Scenes from Indian tourism
It's confusing to know whether Indians like to travel or not. On the one hand it's near impossible to ever get a ticket on train, plane, ship or bus at short notice, so clearly people are to-ing and fro-ing.
It’s confusing to know whether Indians like to travel or not. On the one hand it’s near impossible to ever get a ticket on train, plane, ship or bus at short notice, so clearly people are to-ing and fro-ing. On the other, sometimes it seems like for us as people, travel is a shoot in a green screen studio, where we remain fixed. Only the backdrop keeps changing — Khajuraho, Lakshadweep, Gangtok.
Indian tourism offers some typical scenes, some of which I kind of enjoy. My favourite are the Sari Swimmers. For reasons of modesty, women, even younger ones, don’t wear swimsuits much in India. Aunties and didis alike sally forth into the waters fully dressed in saris, mangalsutras and bindis. This sight always makes me laugh and touches me deeply at the same time, for there is a certain childlike avidity in swimming in unsuitable clothes.
The other common sight is the ‘Honeymooning Couple’, usually an arranged match. The new bride will be obvious from the chuda on her arms. Her modest western wear — a long T-shirt with Capri pants, will reveal knee-length swan design mehendi and winking bichhuas. She will almost never know how to swim and as her new groom helps her float with maximum touching-feeling she will scream, cling and finally leave in a huff — ‘Force kyon kar rahe ho! I told you I can’t do it.” As the groom tries to coax her back everybody else affords them privacy in the crowd by pretending to not pay attention.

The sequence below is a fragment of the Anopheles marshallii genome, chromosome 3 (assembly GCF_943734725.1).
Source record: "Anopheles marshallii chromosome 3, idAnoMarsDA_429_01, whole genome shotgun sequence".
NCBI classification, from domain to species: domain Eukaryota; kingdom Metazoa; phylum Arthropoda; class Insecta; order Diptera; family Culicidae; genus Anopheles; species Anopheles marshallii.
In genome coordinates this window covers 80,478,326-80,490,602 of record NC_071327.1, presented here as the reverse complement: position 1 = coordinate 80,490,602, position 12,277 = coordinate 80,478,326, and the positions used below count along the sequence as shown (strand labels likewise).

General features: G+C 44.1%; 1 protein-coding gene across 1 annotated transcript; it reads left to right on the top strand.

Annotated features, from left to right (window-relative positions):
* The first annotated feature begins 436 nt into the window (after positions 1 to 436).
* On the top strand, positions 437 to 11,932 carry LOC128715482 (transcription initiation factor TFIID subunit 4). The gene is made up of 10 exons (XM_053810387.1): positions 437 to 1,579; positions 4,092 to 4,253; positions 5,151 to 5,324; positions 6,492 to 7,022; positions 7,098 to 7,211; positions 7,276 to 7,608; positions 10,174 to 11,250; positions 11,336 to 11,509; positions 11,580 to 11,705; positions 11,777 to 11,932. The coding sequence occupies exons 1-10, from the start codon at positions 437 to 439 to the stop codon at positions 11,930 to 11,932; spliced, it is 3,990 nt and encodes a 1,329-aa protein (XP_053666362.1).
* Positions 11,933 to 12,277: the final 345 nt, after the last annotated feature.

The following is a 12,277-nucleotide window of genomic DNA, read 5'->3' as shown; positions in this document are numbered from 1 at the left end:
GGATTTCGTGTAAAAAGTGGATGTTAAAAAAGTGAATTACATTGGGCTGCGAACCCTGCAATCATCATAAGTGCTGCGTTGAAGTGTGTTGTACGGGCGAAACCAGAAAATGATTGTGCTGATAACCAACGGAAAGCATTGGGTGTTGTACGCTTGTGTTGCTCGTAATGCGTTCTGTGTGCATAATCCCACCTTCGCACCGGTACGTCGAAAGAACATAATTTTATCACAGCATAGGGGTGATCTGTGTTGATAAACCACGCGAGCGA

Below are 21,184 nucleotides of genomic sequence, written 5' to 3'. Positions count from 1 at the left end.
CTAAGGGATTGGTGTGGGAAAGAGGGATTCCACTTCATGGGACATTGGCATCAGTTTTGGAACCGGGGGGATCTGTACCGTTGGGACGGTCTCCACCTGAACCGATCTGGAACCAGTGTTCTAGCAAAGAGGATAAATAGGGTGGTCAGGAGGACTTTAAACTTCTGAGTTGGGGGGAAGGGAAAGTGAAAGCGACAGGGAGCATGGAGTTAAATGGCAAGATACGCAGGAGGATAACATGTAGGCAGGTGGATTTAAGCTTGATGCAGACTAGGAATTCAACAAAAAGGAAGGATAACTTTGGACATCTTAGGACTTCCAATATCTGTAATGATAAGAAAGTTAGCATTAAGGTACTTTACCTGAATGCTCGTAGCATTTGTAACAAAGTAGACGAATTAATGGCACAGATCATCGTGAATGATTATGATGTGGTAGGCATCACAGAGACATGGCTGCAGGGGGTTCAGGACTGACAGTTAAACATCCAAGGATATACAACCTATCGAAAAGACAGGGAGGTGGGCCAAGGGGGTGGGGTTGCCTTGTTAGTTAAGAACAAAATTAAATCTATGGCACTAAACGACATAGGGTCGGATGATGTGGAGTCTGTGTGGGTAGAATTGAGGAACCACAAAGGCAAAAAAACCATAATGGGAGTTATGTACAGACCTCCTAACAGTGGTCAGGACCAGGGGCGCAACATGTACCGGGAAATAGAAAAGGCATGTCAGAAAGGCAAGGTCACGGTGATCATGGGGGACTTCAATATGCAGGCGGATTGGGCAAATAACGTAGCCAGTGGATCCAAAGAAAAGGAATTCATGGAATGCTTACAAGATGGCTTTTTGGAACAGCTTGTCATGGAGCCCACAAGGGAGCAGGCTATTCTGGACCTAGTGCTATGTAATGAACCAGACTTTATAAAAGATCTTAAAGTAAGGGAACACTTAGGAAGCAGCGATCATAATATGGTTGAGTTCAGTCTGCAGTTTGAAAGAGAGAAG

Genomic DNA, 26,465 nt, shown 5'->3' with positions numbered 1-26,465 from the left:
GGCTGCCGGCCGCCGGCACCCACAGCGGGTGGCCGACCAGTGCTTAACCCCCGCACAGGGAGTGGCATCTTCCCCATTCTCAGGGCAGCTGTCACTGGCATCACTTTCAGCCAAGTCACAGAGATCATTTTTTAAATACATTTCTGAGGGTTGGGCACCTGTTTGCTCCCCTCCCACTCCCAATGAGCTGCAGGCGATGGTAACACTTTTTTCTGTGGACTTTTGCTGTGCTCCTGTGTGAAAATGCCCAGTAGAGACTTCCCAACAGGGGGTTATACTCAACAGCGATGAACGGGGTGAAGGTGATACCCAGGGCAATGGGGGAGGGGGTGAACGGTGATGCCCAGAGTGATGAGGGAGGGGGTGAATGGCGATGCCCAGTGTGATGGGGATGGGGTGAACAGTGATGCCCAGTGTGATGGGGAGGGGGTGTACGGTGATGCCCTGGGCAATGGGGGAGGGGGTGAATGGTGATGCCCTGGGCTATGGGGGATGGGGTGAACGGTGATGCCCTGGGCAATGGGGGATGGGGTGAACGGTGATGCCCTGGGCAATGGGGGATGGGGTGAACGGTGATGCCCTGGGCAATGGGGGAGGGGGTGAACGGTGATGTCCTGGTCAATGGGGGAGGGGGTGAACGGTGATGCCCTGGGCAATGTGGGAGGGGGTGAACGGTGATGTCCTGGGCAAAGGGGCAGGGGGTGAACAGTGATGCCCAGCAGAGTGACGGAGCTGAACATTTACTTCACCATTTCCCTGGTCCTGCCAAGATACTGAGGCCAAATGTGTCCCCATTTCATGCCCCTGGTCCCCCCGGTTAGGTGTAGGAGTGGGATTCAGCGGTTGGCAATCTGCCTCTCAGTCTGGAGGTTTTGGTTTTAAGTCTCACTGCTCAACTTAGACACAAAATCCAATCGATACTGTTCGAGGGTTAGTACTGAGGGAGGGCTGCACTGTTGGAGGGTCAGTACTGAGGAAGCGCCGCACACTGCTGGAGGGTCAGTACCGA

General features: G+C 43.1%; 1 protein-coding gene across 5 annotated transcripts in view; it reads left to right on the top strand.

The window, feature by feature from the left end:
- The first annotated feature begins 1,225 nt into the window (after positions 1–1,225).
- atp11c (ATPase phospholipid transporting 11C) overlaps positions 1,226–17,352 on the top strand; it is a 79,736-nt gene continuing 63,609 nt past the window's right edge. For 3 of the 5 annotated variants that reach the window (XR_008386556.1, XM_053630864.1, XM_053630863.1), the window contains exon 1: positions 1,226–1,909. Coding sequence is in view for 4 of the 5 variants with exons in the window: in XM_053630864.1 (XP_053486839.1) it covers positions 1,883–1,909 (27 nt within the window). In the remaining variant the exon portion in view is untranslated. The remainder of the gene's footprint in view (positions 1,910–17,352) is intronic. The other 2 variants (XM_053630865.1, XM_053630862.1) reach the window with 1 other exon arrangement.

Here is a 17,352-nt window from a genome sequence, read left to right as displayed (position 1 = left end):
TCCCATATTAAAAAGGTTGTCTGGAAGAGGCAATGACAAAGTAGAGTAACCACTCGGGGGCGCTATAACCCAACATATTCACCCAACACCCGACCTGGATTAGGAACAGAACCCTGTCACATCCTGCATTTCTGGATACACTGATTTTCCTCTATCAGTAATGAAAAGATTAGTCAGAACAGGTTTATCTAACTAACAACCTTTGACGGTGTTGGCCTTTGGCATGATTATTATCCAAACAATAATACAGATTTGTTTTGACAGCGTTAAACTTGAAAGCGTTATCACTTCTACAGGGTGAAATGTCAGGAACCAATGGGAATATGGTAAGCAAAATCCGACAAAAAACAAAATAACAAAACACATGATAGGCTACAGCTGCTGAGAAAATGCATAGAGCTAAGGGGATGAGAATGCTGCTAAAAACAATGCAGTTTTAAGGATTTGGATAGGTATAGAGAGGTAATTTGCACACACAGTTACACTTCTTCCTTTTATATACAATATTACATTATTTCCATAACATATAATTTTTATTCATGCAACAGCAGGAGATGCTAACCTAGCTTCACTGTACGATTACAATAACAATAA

Illustration/ Amit Bandre
Both sights were on offer a plenty when I was on vacation last week. A rope was strung from shoreline to far in the water. People swarmed around it — the women’s saris floated gently around them, like marine tutus, unclejis instructed them strongly. Honeymooners squealed. Chatter churned the air.
I turned to my friend and said, ‘It’s like Haridwar.’ We were waiting our turn to go snorkelling at a marine park in the Andamans, but it reminded me of all the temple towns where people go in for holy dips.
For centuries most Indians travelled only to hometowns, or on pilgrimages. Both types of journeys are a deep affirmation of who you are — they require not an encounter with an other, but rather, a communion of sorts for the self. An idea of tourism where we abandon our usual selves or immerse ourselves in a new experience, sits ill with us.
If travelling, we evade the experience, by constantly discussing logistics, statistics and arrangements. As soon as our glass bottom boat took off, a gentleman immediately wanted to know — how deep is the water. He stared strongly at the guide while rainbow fish danced past our feet. It’s as if by conquering the statistics, we will prevent the place from
Most folks spend inordinate amounts of time calling home to provide a running commentary on what is going on. One person in the group will dismiss lingering or exploring with — ‘there is nothing to do there.’ Travel must be conducted with noisy efficiency. Beauty may be noted but is not to be wallowed in. This enumeration too feels like a carry over from the idea of a newly independent India, in which travel was conducted with a view to education or consuming all of the Indian heritage of schoolbooks in the summer vacation.
Times are changing and as more people travel for leisure, no doubt the way they do it will change too — who knows in what way. For now, it still seems, most travel, so they can confirm that home is really best!
Paromita Vohra is an award-winning Mumbai-based filmmaker, writer and curator working with fiction and non-fiction. Reach her at www.parodevi.com.
The views expressed in this column are the individual’s and don’t represent those of the paper.